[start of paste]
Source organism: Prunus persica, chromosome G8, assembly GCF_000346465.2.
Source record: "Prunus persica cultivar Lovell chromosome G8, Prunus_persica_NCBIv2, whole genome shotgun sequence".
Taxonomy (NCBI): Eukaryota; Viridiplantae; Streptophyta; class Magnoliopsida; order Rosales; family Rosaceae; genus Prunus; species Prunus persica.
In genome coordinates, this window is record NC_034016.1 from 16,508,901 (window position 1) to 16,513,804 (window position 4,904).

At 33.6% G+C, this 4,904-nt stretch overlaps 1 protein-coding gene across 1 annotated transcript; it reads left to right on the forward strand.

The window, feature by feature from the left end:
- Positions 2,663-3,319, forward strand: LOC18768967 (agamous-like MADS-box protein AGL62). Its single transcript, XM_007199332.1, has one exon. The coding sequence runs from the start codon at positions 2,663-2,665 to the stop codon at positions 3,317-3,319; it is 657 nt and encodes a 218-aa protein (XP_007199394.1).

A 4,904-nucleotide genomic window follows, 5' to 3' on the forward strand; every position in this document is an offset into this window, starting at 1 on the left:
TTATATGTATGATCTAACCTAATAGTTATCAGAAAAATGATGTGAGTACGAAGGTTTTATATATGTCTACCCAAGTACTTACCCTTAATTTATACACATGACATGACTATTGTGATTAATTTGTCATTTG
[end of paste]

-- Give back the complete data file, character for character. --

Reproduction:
Source organism: Prunus persica, chromosome G8, assembly GCF_000346465.2.
Source record: "Prunus persica cultivar Lovell chromosome G8, Prunus_persica_NCBIv2, whole genome shotgun sequence".
Taxonomy (NCBI): Eukaryota; Viridiplantae; Streptophyta; class Magnoliopsida; order Rosales; family Rosaceae; genus Prunus; species Prunus persica.
In genome coordinates, this window is record NC_034016.1 from 16,508,901 (window position 1) to 16,513,804 (window position 4,904).

At 33.6% G+C, this 4,904-nt stretch overlaps 1 protein-coding gene across 1 annotated transcript; it reads left to right on the forward strand.

The window, feature by feature from the left end:
- Positions 2,663-3,319, forward strand: LOC18768967 (agamous-like MADS-box protein AGL62). Its single transcript, XM_007199332.1, has one exon. The coding sequence runs from the start codon at positions 2,663-2,665 to the stop codon at positions 3,317-3,319; it is 657 nt and encodes a 218-aa protein (XP_007199394.1).

A 4,904-nucleotide genomic window follows, 5' to 3' on the forward strand; every position in this document is an offset into this window, starting at 1 on the left:
TTATATGTATGATCTAACCTAATAGTTATCAGAAAAATGATGTGAGTACGAAGGTTTTATATATGTCTACCCAAGTACTTACCCTTAATTTATACACATGACATGACTATTGTGATTAATTTGTCATTTG